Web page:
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Water Supply – Unsustainable California: The Top 10 Issues Facing the Golden State

California's Water Problem Jon Jablonsky / Flickr

In Brief

California’s record-level drought has drawn attention to the state’s neglected water management challenge. However, the state’s obsolete, inefficient water infrastructure system threatens effective statewide water delivery even during non-drought conditions.

Introduction

2013 marked the driest year on record for many regions in the state, and the same conditions are likely to persist in 2014. The state’s major reservoirs – Lake Shasta, Lake Oroville, and San Luis reservoir – were at 36%, 36%, and 47% capacity, respectively, at the end of January 2014 (Figure 1a). While many attribute the state’s unpredictable water supply to the drought and rising temperatures, California’s current drought conditions actually reveal weakness in the state’s water supply management policies.

Figure 1a. Water Conditions for Major Reservoirs Figure 1a. Water Conditions for Major Reservoirs

Even under normal conditions, without the necessary policy reforms and different funding sources, California’s water supply would still be unreliable. The state’s old and insufficient water infrastructure, largely unmanaged groundwater supplies, inefficient water use, and environmental issues are just some of the threats to the state’s future water supply in the short- and long-term. As the population continues to grow and temperatures continue to rise, these challenges will intensify.

Figure 1b. California Daily Water Use (in gal, per capita) Figure 1b. California Daily Water Use (in gal, per capita)

California’s water availability varies within the state, particularly between the northern and southern regions. More than 75% of the state’s precipitation occurs in Northern California, but Southern California demands 75% of the state’s water. Furthermore, while water usage per capita has declined over time, California’s growing population is likely to drive greater water demand overall in the future (Figure 1b).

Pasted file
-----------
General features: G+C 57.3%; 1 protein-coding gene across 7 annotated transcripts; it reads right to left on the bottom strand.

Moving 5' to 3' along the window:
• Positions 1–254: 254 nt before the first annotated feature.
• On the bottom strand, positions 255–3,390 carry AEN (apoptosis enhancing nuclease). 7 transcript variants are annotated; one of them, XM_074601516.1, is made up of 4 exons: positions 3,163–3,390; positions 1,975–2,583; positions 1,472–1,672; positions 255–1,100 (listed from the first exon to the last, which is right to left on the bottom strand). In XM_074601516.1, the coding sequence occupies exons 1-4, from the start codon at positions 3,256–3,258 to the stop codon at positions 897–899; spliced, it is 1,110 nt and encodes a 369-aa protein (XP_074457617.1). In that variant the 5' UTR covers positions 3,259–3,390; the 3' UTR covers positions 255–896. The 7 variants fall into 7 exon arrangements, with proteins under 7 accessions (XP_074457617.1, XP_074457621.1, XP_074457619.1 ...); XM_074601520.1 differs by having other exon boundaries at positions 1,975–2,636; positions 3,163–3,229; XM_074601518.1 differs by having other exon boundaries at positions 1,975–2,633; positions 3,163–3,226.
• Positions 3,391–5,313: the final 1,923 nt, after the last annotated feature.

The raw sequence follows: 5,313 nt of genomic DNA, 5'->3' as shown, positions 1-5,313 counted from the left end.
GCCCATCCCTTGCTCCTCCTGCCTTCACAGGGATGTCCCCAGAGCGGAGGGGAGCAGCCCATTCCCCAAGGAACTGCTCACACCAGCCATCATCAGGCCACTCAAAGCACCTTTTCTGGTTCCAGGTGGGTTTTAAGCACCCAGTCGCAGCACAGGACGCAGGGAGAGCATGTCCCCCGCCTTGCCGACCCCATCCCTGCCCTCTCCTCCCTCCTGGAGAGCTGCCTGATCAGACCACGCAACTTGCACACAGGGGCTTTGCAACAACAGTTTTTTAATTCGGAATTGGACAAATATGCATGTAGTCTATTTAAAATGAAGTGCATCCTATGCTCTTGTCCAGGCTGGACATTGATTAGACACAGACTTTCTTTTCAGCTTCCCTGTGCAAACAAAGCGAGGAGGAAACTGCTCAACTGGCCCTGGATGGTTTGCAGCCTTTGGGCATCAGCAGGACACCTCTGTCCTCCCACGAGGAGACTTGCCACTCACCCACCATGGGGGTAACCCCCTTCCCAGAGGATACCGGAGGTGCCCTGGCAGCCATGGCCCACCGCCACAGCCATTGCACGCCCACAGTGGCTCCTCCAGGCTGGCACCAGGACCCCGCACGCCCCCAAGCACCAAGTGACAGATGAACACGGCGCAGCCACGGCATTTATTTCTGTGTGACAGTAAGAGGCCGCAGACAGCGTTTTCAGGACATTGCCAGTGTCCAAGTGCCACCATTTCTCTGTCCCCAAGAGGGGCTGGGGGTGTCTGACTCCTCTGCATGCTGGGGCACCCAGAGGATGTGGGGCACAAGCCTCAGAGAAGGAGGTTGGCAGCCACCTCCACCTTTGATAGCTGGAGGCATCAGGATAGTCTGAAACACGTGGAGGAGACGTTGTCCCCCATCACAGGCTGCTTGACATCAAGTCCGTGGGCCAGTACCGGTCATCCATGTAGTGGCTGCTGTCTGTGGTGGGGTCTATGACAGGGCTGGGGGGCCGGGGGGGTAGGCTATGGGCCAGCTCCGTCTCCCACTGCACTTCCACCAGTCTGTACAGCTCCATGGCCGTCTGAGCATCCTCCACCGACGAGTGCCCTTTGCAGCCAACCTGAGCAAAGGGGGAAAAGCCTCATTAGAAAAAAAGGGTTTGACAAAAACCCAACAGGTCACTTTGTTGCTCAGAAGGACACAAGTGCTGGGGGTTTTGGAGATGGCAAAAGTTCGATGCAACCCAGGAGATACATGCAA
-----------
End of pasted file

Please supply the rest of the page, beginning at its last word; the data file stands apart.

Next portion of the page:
Water Supply & California’s Economy

In much of California, access to water has been unreliable in the face of numerous demands for various uses. Based on water consumed only by municipal, industrial, and agricultural users, agriculture uses approximately 80% of the total “developed water supply.” Although agriculture remains an important source of income for the state, California’s economy has become less reliant on water-intensive industries. For example, agriculture and other water-related industries now account for only 2% of the state’s Gross Domestic Product.

California receives the greatest portion of agricultural revenue in the U.S. (11.3%). In some cases, crops that generate large portions of the state’s agricultural revenue require less acreage and less water compared to cheaper crops. During drought conditions, the state could increase its water use efficiency as well as its agricultural revenue by focusing production on valuable crops that require less water and acreage.

California Surface Water Storage

California has done little to expand its surface water storage facilities in recent decades. The backbone of the state’s water system, the federal Central Valley Project (CVP) and State Water Project (SWP), have made no significant infrastructure investments since the 1970s. These projects designed their reservoirs to satisfy the water demands of the state’s population when it was only about 19 million, half the size of the current population. California’s fast-growing population is likely to increase water demand. Thus the aging water infrastructure is insufficient to satisfy the demands of California’s 38 million current residents.

There have been significant developments in local surface storage construction such as the Diamond Valley Reservoir, which serves the Metropolitan Water District of Southern California in Riverside County. However, the federal government owns most of California’s major reservoirs that require maintenance. Additionally, considering warmer temperatures, there is likely to be more winter precipitation falling as rain instead of snow. Therefore, California’s water supply system should have a sufficient number of efficiently operating reservoirs to satisfy the needs of the growing population and maintain sufficient reservoir space for winter flood control.

Building (about $2.3 to 3.2 billion) and maintaining (about $10 to $21 million annually) reservoirs and dams is costly, but it provides the state with operational flexibility. For example, they provide drought protection by compensating for the snowpack loss due to higher temperatures, environmental protection by releasing water when needed, and manage floodwaters. Thus while maintaining and building new surface water infrastructure is costly in the short-term, it secures the state’s essential water supply system and offers the opportunity to respond to emergencies.

Unregulated Groundwater